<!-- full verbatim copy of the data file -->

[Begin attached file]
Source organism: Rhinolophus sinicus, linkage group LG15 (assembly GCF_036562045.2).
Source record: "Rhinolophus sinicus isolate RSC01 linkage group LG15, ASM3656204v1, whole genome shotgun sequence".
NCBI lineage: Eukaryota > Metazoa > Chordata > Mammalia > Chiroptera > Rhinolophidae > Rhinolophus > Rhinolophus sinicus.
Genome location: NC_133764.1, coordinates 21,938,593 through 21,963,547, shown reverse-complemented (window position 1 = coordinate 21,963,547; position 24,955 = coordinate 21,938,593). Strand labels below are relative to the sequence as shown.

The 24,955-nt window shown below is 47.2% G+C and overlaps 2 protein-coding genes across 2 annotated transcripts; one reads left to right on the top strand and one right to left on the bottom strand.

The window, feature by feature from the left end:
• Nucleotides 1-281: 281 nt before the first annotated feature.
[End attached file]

Source organism: Rhinolophus sinicus, linkage group LG15 (assembly GCF_036562045.2).
Source record: "Rhinolophus sinicus isolate RSC01 linkage group LG15, ASM3656204v1, whole genome shotgun sequence".
NCBI lineage: Eukaryota > Metazoa > Chordata > Mammalia > Chiroptera > Rhinolophidae > Rhinolophus > Rhinolophus sinicus.
Genome location: NC_133764.1, coordinates 21,938,593 through 21,963,547, shown reverse-complemented (window position 1 = coordinate 21,963,547; position 24,955 = coordinate 21,938,593). Strand labels below are relative to the sequence as shown.

The 24,955-nt window shown below is 47.2% G+C and overlaps 2 protein-coding genes across 2 annotated transcripts; one reads left to right on the top strand and one right to left on the bottom strand.

The window, feature by feature from the left end:
• Nucleotides 1-281: 281 nt before the first annotated feature.